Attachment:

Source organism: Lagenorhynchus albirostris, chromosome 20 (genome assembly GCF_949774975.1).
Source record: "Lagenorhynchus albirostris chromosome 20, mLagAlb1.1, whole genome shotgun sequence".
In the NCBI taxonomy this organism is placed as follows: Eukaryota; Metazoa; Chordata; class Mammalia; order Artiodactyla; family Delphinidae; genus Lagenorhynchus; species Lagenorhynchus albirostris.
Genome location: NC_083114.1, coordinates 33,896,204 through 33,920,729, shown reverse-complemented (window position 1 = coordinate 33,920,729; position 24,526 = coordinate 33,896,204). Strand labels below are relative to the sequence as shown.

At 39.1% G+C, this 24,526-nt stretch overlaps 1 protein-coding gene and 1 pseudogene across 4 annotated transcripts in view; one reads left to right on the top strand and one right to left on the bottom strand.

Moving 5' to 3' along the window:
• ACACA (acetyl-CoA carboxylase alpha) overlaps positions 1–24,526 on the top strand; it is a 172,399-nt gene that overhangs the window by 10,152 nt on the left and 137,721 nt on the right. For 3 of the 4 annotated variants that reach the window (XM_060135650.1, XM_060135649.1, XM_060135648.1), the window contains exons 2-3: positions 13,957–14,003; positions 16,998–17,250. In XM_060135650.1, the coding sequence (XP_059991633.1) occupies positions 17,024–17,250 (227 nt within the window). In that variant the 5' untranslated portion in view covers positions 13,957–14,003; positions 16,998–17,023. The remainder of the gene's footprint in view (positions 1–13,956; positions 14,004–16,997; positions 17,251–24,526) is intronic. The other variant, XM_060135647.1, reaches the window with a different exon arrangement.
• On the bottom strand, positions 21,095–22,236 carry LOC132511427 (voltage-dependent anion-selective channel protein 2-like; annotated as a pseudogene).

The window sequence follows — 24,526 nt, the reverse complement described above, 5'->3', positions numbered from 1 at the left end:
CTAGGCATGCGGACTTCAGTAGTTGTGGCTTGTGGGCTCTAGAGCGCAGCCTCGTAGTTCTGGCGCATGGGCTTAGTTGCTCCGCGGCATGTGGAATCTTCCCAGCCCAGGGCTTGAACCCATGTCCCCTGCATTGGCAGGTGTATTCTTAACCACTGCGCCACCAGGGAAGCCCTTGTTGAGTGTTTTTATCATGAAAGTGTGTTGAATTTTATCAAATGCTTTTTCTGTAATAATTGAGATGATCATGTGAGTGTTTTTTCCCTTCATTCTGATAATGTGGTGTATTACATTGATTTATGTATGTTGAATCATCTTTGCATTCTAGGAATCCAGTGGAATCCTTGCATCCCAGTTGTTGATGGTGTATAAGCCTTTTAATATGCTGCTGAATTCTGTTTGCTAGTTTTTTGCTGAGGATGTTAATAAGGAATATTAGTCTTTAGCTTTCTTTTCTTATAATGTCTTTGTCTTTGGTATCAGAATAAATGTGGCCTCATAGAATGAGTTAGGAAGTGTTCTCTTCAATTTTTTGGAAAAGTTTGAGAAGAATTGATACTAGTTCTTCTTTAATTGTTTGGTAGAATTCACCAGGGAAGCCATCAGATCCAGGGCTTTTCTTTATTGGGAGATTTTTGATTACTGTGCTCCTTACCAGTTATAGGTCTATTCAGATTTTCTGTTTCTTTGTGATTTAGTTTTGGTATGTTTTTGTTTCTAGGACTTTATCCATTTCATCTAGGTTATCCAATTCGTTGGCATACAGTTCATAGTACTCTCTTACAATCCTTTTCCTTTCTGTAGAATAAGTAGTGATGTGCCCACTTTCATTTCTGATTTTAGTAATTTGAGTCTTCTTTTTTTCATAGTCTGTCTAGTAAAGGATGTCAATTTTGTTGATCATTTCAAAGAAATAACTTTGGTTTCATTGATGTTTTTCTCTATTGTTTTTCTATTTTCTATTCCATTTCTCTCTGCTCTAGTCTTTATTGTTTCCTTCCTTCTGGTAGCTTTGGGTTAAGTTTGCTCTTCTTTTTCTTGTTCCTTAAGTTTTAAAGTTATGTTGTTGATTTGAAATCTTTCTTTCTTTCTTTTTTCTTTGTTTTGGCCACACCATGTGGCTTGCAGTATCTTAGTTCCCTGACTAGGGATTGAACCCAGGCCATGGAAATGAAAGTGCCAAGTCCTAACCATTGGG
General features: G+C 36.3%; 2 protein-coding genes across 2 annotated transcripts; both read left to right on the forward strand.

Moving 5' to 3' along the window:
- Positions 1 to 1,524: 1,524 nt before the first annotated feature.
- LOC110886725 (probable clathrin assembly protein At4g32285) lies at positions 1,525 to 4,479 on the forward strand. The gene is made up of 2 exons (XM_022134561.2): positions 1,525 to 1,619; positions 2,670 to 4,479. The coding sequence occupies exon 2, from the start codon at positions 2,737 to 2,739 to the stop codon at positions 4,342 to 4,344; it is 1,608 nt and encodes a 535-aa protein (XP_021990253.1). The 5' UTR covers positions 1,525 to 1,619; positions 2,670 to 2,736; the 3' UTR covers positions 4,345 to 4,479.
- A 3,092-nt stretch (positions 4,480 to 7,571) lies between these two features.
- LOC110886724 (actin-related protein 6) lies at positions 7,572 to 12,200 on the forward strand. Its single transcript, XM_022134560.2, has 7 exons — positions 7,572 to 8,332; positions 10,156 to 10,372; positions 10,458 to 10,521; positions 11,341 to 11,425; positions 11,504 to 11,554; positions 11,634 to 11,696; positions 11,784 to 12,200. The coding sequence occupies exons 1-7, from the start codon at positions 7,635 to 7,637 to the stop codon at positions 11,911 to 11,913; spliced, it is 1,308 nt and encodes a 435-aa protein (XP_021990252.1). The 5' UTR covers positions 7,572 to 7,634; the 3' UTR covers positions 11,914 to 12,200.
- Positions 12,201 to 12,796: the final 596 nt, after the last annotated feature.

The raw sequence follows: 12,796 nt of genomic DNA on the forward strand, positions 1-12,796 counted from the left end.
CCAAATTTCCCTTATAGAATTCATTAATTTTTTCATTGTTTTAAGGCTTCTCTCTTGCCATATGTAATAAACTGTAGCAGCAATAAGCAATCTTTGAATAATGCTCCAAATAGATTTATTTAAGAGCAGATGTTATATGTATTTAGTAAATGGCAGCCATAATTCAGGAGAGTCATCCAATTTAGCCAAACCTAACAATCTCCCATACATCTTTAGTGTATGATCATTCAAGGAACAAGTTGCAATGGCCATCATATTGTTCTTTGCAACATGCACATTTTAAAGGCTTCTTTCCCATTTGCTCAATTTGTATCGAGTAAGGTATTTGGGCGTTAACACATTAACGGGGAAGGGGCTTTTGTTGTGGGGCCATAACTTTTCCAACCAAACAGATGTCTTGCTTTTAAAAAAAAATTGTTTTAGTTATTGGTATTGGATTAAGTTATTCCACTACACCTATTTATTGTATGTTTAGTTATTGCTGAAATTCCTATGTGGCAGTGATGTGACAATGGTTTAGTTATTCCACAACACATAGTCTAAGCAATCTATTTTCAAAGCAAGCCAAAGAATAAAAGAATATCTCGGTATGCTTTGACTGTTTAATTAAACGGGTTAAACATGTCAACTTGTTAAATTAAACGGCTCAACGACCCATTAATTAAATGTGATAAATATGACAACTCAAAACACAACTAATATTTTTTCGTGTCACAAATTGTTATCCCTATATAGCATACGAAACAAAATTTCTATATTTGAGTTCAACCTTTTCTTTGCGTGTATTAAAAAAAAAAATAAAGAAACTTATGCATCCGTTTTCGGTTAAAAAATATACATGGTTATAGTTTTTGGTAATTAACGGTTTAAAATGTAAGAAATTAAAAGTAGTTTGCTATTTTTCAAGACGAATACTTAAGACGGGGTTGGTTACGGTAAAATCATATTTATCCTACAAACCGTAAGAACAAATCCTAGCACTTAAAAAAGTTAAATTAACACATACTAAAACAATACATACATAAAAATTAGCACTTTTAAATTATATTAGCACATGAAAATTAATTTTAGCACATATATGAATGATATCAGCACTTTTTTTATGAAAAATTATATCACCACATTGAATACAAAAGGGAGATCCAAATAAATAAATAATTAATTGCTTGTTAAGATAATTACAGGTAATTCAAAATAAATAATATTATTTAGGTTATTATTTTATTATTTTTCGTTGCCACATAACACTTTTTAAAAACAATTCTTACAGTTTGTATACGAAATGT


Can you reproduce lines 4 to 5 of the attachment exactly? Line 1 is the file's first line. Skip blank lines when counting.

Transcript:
Genome location: NC_083114.1, coordinates 33,896,204 through 33,920,729, shown reverse-complemented (window position 1 = coordinate 33,920,729; position 24,526 = coordinate 33,896,204). Strand labels below are relative to the sequence as shown.

At 39.1% G+C, this 24,526-nt stretch overlaps 1 protein-coding gene and 1 pseudogene across 4 annotated transcripts in view; one reads left to right on the top strand and one right to left on the bottom strand.